Obelisk Bay served for Anzac Cove not long after the landing on 25 April 1915. The beach on the southern side of Middle Head was the location for Within Our Gates, a film also known as Deeds That Won Gallipoli, directed by Frank Harvey for the J. C. Williamson company. Only a few seconds of footage and a couple of stills survive, but the WWI diary of Percy Smythe can take us there again…
About 9am. we fell in again and were put into boats and taken in tow by motor launches. Enjoyed the run out in the boats to Middle Head. After hanging about there for some time we were landed on the tiny beach at Obelisk Bay. A company of men there were dressed in the Turkish uniform. Some land mines were placed in the sand on the beach and connected up by wires, to be exploded by electricity. There were a few in the water too. After waiting there for a while we got in the boats again. It was rather amusing. We had to wait till the water receded and then rush down and clamber into the boat before the water came swirling up again. Several would make a rush together, and their frantic efforts to escape the water were very laughable. In the excitement one chap lost his footing and managed to sit down in the water as it came washing up.
Having embarked, we put off a bit and got ready for the great event. The Turks were placed some on the beach and some further up the hill. The cinema camera was placed on a rock at the left of the beach. It was still cloudy now, but all the rain had disappeared and the air was very clear. When everything was ready and the boats arranged in position some behind the others, we got the command to fix bayonets, and then the sailors started to pull for the shore. Things began to get exciting. When we got near the shore the troops on shore opened fire, and some bombs began to explode, and for some time there was quite a respectable din. As our boat, which was one of the last, ran up on the sand, we sprang out and charged up the hill with bayonets fixed. A lot of men, and some Turks, had fallen dead on the beach. Old Williams was there, and he had allowed his rifle to fall where the waves washing up each time completely covered it. With the others, I charged up that hill till the whistle blew without noticing myself getting particularly tired. But when we stopped, I was almost exhausted, although it was only quite a short distance. We had full kit on, and the hill was some steep.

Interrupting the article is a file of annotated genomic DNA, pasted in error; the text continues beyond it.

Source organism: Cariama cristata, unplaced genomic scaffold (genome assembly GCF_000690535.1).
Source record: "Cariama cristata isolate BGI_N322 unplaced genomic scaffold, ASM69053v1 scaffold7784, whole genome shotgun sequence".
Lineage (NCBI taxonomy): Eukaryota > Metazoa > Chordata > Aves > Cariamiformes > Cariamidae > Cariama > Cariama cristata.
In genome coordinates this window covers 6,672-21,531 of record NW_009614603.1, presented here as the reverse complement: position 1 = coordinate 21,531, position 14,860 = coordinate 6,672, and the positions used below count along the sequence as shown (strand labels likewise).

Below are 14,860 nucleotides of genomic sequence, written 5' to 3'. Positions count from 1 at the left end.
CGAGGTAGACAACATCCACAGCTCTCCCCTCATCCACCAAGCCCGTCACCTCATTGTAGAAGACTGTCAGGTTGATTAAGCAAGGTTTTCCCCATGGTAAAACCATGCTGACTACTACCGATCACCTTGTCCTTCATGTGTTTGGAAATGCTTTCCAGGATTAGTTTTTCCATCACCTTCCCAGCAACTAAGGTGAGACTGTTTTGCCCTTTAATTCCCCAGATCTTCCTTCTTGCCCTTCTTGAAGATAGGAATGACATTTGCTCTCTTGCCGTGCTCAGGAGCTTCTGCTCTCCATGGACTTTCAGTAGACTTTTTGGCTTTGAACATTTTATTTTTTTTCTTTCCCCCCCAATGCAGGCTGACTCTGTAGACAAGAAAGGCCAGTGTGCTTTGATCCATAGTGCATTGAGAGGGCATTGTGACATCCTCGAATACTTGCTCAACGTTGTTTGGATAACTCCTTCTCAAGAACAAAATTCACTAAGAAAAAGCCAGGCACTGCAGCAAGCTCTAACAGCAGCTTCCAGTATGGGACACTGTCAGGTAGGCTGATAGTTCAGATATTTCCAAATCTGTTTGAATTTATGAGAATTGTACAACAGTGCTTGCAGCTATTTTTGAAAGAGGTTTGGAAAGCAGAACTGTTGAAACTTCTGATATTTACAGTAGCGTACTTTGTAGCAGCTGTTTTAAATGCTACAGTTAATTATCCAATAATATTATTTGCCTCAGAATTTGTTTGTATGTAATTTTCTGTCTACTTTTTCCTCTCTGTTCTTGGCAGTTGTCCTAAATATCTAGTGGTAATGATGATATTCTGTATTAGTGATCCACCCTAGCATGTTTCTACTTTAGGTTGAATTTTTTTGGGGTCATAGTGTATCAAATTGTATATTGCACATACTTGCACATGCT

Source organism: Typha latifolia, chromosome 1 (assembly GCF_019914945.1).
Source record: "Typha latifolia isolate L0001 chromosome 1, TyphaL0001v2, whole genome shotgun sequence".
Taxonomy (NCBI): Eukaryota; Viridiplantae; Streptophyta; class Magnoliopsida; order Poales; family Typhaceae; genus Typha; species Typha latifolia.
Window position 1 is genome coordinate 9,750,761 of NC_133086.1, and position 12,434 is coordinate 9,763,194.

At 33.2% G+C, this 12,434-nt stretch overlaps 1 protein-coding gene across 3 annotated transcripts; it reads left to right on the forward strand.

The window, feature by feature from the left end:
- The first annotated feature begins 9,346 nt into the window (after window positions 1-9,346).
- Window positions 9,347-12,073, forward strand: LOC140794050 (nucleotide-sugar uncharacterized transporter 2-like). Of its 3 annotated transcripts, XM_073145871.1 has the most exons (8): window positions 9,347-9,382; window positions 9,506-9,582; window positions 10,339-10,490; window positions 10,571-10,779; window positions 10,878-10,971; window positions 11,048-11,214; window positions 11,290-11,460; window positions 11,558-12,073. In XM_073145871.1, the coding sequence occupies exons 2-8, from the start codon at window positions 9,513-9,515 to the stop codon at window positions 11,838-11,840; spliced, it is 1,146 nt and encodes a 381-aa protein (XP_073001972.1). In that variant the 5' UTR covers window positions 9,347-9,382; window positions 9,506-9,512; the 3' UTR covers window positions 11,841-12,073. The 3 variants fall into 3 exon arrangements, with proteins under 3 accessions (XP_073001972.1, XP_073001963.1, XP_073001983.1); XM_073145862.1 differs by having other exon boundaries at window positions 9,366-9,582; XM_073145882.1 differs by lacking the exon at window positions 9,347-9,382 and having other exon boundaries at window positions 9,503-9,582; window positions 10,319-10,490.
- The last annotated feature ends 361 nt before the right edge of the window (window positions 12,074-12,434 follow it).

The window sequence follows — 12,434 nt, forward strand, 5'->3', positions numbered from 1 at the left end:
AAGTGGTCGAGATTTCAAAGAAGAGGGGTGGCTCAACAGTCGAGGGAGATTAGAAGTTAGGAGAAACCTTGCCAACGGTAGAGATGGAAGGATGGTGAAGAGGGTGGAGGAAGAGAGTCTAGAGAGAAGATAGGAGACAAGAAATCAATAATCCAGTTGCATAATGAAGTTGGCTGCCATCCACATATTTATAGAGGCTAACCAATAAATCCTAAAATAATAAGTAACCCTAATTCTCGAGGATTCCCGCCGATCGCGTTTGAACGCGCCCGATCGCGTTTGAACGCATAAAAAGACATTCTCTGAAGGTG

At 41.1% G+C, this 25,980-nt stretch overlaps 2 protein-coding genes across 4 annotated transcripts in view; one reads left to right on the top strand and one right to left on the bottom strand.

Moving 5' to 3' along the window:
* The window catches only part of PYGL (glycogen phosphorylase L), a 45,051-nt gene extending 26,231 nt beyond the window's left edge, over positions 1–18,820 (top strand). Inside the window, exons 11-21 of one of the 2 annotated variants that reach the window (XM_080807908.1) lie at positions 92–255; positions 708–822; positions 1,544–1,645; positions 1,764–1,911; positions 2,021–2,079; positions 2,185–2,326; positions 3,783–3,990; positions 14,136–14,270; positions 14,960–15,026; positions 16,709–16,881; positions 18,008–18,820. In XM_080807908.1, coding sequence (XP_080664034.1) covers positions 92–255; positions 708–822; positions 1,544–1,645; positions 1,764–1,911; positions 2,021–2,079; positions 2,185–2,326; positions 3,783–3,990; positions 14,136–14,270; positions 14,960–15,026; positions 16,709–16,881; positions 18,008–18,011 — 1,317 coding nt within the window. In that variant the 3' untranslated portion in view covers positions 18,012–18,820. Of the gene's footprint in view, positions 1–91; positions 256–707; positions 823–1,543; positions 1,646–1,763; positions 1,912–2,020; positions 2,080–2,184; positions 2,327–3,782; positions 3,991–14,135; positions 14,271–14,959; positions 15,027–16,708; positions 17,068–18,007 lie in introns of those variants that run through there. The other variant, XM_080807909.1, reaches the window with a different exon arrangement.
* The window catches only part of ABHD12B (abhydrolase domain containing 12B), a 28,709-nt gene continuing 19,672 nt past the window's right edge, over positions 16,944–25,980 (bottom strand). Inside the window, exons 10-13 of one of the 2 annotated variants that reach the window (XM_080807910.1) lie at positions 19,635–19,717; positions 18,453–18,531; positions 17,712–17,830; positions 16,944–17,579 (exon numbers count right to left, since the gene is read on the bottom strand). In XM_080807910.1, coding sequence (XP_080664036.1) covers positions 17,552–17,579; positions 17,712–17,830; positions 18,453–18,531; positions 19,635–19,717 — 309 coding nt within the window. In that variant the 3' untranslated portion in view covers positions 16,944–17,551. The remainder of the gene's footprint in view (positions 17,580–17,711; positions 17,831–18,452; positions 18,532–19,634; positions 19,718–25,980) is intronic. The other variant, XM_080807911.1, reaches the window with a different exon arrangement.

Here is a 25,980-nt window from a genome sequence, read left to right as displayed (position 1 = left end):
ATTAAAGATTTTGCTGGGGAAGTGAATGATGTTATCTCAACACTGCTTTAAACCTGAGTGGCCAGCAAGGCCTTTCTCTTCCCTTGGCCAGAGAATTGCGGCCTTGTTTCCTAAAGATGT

Had a bit of a rest and then formed up on the beach again, while a couple of chaps acted the struggle on the cliff between the Australian and the Turk. The Turk was behind a bush sniping and the Australian crept up to bayonet him, but altered his mind, and laid his rifle down and struck the Turk with his fist and then came to grips with him. A brief struggle followed and then the Turk lay helpless. He got up, and a stuffed dummy was put in his place. The brave Australian then picked up the dummy and shot him over the cliff with truly wonderful ease.
That ended the play. It didn’t appear to me to be too well done, but might look all right on the pictures.
Within Our Gates was released on 19 July 1915 to box office success, but it wasn’t the first feature film about Gallipoli. That honour lay with The Hero of the Dardanelles, released two days earlier, featuring soldiers, like Percy Smythe, from Liverpool camp, storming the beach at Tamarama.
Mosman’s Gallipoli moment was rescued by historian Dr Daniel Reynaud, who identified these few seconds of Obelisk Bay in the A H Noad film held at the Australian War Memorial.
Our thanks to Jacqui Ann for bringing the story to our attention on the Doing our bit Facebook Page.